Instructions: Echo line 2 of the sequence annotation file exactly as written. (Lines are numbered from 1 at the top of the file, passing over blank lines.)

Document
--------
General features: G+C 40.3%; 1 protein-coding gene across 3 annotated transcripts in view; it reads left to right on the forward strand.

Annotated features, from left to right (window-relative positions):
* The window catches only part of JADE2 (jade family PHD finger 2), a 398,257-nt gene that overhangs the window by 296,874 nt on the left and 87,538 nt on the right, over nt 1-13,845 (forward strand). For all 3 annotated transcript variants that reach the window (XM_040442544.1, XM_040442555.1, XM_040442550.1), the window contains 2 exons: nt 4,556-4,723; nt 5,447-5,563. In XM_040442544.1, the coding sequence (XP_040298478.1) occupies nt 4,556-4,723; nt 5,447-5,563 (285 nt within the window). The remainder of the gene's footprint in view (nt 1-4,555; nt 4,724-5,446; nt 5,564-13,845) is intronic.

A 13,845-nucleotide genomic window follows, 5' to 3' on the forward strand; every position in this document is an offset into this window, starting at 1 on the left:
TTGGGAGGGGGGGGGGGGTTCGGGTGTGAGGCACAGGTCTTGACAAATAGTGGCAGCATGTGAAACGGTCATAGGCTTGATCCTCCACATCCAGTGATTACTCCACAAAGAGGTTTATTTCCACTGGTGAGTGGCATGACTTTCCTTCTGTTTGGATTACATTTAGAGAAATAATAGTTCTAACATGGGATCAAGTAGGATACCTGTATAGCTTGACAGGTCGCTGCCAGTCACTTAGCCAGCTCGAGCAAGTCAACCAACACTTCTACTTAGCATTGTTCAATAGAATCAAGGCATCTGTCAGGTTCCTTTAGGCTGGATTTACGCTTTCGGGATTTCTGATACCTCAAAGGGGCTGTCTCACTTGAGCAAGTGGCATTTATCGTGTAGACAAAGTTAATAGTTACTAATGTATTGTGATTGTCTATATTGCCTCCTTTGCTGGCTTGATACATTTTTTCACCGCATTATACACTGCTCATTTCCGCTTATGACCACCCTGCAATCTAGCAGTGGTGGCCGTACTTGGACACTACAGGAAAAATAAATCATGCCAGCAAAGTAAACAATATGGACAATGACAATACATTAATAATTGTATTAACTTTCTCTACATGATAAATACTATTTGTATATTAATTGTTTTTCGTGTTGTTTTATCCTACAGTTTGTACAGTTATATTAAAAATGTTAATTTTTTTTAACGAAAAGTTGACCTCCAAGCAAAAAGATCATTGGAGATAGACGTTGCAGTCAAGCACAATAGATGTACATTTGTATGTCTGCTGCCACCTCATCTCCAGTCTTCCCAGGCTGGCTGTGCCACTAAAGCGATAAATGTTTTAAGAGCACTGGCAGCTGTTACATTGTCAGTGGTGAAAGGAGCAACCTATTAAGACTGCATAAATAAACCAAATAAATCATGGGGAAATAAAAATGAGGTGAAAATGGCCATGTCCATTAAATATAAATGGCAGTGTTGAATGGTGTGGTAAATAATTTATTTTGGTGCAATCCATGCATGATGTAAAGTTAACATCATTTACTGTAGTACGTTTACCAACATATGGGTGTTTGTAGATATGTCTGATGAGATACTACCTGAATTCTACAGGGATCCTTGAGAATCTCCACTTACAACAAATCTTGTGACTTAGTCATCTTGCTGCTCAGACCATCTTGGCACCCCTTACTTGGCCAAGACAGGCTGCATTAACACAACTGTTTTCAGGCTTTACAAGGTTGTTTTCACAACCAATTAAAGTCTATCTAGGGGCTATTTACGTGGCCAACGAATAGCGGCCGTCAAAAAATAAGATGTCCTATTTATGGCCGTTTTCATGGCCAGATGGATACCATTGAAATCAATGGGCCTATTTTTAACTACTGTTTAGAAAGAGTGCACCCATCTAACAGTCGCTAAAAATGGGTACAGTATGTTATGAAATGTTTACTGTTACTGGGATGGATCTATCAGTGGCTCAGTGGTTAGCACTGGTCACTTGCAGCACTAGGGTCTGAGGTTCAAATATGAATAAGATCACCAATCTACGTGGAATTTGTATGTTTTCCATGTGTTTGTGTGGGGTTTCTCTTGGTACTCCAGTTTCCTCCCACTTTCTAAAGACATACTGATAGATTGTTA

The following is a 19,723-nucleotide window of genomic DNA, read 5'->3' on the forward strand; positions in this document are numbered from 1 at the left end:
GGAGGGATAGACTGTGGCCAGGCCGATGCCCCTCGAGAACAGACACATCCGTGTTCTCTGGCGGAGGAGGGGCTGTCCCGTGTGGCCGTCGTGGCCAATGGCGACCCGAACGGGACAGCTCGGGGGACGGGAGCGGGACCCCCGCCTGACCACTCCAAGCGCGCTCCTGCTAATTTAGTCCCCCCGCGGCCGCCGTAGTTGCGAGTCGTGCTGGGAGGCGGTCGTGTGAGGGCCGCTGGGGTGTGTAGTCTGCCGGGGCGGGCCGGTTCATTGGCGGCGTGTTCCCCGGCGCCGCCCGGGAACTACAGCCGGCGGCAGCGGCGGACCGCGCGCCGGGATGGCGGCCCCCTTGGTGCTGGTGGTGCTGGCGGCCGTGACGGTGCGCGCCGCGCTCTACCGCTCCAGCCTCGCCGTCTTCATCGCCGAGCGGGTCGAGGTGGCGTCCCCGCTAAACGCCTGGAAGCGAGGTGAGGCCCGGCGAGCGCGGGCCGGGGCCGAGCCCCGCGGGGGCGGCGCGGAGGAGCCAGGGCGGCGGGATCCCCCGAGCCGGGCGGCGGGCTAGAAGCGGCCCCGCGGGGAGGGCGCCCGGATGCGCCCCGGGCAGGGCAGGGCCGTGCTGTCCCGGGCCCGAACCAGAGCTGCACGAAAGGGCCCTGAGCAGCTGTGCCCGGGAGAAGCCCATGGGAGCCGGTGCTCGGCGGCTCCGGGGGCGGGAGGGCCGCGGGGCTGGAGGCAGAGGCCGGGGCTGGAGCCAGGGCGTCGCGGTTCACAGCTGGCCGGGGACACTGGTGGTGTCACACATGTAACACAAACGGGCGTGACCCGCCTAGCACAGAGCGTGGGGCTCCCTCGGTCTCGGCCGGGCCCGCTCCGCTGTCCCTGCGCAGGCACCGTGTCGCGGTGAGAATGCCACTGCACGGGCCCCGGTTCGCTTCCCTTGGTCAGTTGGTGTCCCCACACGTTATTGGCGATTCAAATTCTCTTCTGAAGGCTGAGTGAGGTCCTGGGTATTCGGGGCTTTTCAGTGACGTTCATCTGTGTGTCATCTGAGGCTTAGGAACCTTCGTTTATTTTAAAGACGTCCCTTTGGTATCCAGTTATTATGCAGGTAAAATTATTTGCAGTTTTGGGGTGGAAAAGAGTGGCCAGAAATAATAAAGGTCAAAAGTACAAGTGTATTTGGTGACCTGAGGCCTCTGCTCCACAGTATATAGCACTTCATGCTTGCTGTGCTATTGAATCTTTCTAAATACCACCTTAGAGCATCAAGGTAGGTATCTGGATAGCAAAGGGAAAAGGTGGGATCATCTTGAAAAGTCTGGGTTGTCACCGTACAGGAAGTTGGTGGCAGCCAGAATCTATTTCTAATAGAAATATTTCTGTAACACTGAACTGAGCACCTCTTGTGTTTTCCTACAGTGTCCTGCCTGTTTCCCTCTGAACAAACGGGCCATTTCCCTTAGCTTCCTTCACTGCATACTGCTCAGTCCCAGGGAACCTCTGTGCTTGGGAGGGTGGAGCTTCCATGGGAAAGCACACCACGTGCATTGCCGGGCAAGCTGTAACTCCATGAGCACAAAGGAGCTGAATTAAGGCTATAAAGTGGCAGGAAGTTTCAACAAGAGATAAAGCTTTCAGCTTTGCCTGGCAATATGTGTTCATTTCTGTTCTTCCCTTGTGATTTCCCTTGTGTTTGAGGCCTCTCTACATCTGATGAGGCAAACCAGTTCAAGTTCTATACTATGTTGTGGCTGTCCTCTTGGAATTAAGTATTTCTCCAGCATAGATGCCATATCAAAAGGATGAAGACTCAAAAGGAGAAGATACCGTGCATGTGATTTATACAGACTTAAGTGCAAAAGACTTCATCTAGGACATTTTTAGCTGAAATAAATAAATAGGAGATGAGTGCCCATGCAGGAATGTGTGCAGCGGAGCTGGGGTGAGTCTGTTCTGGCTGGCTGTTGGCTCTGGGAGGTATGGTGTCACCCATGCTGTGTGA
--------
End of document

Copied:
Annotated features, from left to right (window-relative positions):